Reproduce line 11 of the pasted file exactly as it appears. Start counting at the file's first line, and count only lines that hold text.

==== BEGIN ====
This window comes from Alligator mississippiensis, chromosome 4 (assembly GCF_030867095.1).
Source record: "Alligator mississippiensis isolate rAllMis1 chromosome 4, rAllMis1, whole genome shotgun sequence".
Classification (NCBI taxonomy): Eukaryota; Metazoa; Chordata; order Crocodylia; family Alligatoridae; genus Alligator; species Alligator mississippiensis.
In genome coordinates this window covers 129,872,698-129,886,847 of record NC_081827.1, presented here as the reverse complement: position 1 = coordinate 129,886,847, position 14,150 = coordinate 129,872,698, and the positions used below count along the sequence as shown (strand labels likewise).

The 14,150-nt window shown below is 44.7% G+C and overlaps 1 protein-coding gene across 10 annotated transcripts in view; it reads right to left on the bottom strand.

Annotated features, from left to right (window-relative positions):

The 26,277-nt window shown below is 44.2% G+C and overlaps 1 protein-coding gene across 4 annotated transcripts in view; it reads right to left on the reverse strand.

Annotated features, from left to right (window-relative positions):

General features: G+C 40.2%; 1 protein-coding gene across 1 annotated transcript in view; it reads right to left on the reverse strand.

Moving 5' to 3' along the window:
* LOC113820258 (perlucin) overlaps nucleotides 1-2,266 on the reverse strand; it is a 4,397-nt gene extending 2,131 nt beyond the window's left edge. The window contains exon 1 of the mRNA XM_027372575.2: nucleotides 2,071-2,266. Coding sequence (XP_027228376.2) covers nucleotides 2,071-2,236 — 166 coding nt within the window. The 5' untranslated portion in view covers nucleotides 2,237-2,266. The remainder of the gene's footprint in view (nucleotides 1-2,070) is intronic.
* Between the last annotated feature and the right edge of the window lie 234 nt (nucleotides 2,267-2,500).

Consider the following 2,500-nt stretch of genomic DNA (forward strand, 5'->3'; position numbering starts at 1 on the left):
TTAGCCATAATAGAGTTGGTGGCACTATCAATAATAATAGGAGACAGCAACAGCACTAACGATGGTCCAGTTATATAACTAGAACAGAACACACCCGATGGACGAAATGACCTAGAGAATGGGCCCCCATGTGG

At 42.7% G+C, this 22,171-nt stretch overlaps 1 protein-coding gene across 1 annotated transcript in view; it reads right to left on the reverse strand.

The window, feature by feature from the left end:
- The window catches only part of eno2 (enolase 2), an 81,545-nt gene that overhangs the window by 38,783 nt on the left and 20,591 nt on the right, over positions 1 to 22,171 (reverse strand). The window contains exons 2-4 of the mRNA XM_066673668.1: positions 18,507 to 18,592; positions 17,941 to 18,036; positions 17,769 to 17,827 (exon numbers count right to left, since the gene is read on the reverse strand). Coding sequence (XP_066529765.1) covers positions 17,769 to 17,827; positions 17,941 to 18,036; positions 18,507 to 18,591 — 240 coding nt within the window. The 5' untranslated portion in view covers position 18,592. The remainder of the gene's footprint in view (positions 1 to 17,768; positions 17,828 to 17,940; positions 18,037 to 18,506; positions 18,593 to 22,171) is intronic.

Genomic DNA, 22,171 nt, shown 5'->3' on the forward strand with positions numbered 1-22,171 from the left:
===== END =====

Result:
* LOC113820258 (perlucin) overlaps nucleotides 1-2,266 on the reverse strand; it is a 4,397-nt gene extending 2,131 nt beyond the window's left edge. The window contains exon 1 of the mRNA XM_027372575.2: nucleotides 2,071-2,266. Coding sequence (XP_027228376.2) covers nucleotides 2,071-2,236 — 166 coding nt within the window. The 5' untranslated portion in view covers nucleotides 2,237-2,266. The remainder of the gene's footprint in view (nucleotides 1-2,070) is intronic.